---RR’s admiration of Indira Gandhi and her appreciation of art, culture and heritage.

---RR’s partial understanding of what motivated Indira Gandhi to impose Emergency.

--Indira was insecure.

---on Indira possessing some good bureaucrats like Dhar, Haksar and Kaulmayhap they gave Indira the indication that it was time to end Emergency - declaration of elections.

---RR’s observation of the composition, mood and tone of the rallies at Ramlila Ground first of the Opposition’ and the next day of the Congress’ indicated that all was not well with Indira’s camp.

---Conversation between Kuldip Nayar and RR over latter’s observation of the two rallies.

---RR on the furore of the election day---over in a single day across the country.

-- forced sterilisations as being one of the main causes of the Congress’ defeat.

--On another opportune picture take by RR which predicted Congress’ defeat ---reaction of Kuldip Nayar who refused to print without knowing the results---RR upset and quasi-threatens to quit.

--Description of the various aesthetics of that photo and symbolism.

--RR sure of Congress; defeat as he called himself a sniffer of mood and undercurrents.

--After Congress’ defeat was confirmed Kuldip Nayar wanted to print the image but RR was home…had to be cajoled to come to work and print the photosoured relations between Indira and RR.

---In an interview RR was questioned about where his loyalty lies--- RR’s response- Those who are loyal are dogs. And he’s loyal to the whatever the situation brings—This being more important than following a leader.

--On work ethic—one has to be true to the situation rather than manipulate it.

19:57 [FY] : Sir, you were saying something that 'Kuldip Nayar would not like it'. Is this what you were telling me?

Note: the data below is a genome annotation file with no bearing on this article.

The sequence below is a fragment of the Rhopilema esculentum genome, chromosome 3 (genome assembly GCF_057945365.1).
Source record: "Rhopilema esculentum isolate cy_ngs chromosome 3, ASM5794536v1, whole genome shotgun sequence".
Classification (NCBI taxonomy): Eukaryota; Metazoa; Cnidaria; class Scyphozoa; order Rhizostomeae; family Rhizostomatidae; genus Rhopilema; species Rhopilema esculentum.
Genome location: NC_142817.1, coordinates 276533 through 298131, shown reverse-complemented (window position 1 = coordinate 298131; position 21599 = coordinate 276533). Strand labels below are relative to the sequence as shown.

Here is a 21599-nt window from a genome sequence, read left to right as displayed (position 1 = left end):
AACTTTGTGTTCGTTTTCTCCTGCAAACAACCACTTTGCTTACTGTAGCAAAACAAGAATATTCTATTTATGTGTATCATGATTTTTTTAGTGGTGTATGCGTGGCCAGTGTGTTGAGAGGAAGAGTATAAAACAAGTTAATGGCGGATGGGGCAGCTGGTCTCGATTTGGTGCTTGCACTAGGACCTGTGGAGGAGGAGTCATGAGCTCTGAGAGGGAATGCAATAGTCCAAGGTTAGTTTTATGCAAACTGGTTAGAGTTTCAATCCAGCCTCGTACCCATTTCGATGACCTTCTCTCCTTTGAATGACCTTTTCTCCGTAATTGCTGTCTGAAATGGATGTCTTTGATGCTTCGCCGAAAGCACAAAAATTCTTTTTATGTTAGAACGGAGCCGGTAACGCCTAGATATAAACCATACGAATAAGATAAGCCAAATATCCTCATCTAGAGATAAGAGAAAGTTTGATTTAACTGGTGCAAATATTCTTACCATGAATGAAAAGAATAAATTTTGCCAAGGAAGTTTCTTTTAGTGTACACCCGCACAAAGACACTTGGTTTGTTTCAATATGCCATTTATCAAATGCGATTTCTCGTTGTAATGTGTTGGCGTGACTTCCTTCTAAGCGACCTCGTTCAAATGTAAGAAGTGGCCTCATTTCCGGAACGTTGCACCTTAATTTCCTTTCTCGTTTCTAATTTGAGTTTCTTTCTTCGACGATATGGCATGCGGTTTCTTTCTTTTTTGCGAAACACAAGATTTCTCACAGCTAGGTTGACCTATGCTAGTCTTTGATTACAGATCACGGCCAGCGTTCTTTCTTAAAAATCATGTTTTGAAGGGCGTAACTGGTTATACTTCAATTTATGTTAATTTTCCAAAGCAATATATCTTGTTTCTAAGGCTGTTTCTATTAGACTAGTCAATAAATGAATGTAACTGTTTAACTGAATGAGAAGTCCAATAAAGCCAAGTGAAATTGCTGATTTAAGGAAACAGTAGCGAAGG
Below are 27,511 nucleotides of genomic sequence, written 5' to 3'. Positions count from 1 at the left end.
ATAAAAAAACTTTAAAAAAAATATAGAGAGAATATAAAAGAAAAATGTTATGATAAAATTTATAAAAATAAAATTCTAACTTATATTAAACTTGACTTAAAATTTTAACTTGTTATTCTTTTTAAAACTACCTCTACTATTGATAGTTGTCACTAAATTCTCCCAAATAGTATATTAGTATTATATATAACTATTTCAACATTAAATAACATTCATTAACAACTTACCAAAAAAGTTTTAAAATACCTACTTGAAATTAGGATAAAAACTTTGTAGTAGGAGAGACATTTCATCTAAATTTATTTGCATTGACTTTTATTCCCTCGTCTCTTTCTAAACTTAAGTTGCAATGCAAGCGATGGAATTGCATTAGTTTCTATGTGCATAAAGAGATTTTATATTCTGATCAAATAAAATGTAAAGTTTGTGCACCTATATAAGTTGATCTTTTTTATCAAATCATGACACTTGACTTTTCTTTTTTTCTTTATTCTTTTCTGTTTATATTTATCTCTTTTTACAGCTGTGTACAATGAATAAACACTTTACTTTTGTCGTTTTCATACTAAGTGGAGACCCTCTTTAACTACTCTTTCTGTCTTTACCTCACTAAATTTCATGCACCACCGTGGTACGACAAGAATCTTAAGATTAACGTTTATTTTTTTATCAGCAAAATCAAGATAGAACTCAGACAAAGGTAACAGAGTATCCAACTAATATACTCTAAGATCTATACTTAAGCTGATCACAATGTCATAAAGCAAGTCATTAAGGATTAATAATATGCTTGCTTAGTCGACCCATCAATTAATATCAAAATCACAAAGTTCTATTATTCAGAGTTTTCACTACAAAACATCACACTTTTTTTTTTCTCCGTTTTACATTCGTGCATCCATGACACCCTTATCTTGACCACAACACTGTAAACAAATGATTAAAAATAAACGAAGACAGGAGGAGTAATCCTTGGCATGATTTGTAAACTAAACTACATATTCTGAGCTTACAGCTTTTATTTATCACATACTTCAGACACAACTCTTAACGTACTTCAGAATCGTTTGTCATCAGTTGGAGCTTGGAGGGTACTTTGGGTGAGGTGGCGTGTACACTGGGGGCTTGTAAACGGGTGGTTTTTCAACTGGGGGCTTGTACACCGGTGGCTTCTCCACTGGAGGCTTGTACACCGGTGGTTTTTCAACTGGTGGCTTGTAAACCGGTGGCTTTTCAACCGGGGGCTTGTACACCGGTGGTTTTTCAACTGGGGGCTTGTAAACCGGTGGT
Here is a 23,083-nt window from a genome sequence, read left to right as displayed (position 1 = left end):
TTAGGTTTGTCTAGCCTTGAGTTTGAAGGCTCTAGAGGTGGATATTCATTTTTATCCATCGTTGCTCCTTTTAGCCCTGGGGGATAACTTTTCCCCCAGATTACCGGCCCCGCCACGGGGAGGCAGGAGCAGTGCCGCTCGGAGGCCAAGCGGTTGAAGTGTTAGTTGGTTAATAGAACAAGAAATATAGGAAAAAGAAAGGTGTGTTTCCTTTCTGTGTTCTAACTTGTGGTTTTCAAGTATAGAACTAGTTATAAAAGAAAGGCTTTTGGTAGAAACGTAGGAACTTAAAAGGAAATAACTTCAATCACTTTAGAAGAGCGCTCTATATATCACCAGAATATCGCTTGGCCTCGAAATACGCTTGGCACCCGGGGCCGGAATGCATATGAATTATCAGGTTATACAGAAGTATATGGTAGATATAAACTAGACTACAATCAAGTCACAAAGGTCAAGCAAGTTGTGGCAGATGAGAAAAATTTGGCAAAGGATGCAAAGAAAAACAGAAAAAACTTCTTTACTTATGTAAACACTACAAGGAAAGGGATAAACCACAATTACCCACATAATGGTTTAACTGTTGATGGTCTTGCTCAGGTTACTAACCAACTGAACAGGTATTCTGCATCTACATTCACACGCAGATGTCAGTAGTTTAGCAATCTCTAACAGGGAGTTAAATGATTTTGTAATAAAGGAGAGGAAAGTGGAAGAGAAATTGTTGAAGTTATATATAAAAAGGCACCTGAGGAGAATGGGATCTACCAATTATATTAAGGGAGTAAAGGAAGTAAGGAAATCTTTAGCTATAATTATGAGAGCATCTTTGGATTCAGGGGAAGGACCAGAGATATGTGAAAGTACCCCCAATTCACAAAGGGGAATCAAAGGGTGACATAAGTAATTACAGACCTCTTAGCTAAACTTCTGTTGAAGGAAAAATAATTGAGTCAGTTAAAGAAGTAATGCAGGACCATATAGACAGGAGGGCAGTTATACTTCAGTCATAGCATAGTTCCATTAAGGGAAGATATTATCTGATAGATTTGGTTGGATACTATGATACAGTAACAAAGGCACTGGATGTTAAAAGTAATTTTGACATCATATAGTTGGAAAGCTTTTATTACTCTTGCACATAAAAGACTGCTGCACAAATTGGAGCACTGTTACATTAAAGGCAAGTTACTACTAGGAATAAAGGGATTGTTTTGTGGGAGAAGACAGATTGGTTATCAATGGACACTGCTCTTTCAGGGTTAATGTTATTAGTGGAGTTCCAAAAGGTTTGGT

20:02 [RR] : Haan.

20:02 [FY] : Achha. So there's also one picture that you have taken of Indira's poster that 20-point programme across this print. So what this, you know, what the country looked like visually as a photographer to you. Did that change how ...how the reporting of the country and how it was visually represented in the media? Did it change from pre-Emergency to post?

20:21 [RR] : No, you see at that time of course you know these kinds of slogans and posters were created during Emergency, to show …to show to the countrymen how well she's done on this front .... on that front or nationalisation of bank on removing privy purses 20:41 on doing this ...on doing that...and this development and that development...it was...these posters were all over the country. 20:49 But then and also very interesting fact, which people don't understand...even the politicians don't...there was only one channel called Doordarshan. This is very unique thing...two things, you know, bear, you know, you have to be very sensitive....one is the fact that why Indira Gandhi listened to him?

 21:17 [FY] : To whom?

21:18 [RR] : To her son (Ref: Sanjay Gandhi). ---- [FY : Sanjay Gandhi.] --- 21:21 These four guys, you know- Siddhartha Shankar Ray, Bansi Lal, and those other...two others... 21:27 ---- [FY : Baruah] --- [RR : Eh? ] ---- [FY : Baruah]  (Ref: Dev Kant Baruah who also coined “Indira is India and India is Indira”)--

21:29 [RR] : Baruah and these people. They created this plan and sold it to Sanjay and he sold it to mother. Now, you know, concoct all kinds of stories. Simple fact of life is that 21:47 she didn't get along with her husband for whatever reason. She was staying was staying with her father as his hostess. She watched all political situations very closely; and she lost man in her family very early. The father passed away, the husband was not there. He also passed away and suddenly in '7...1975 when she's being pushed and she..she could be hanged in the sense that she had to lose, you know, the job; suddenly she finds a man in her family who's woken up with a proposal...who's offered her a proposal -- look mom this is what we have. And they do it and the whole country is quiet the next day. So this was the simple logic and no other concocted story because there was this...there was that...blah...blah...bullshit. She found a man in the family who could hold her. 22:51 Now second thing- 23:00 ...what was that? For that was really interesting point. (long pauses) 23:08 Previous to this what did we talk about?

23:11 [FY] : We were talking about how...why she listened to the person.

23:14 [RR] : Hmm?

23:15 [FY] : You were just talking about why she listened to Sanjay. 

23:18 [RR] : Nahi...that was because of this. Nahi previous to that...yeah that point is gone. 

23:26 [FY] : You said, 'who is loyal?' and who is your loyalty to?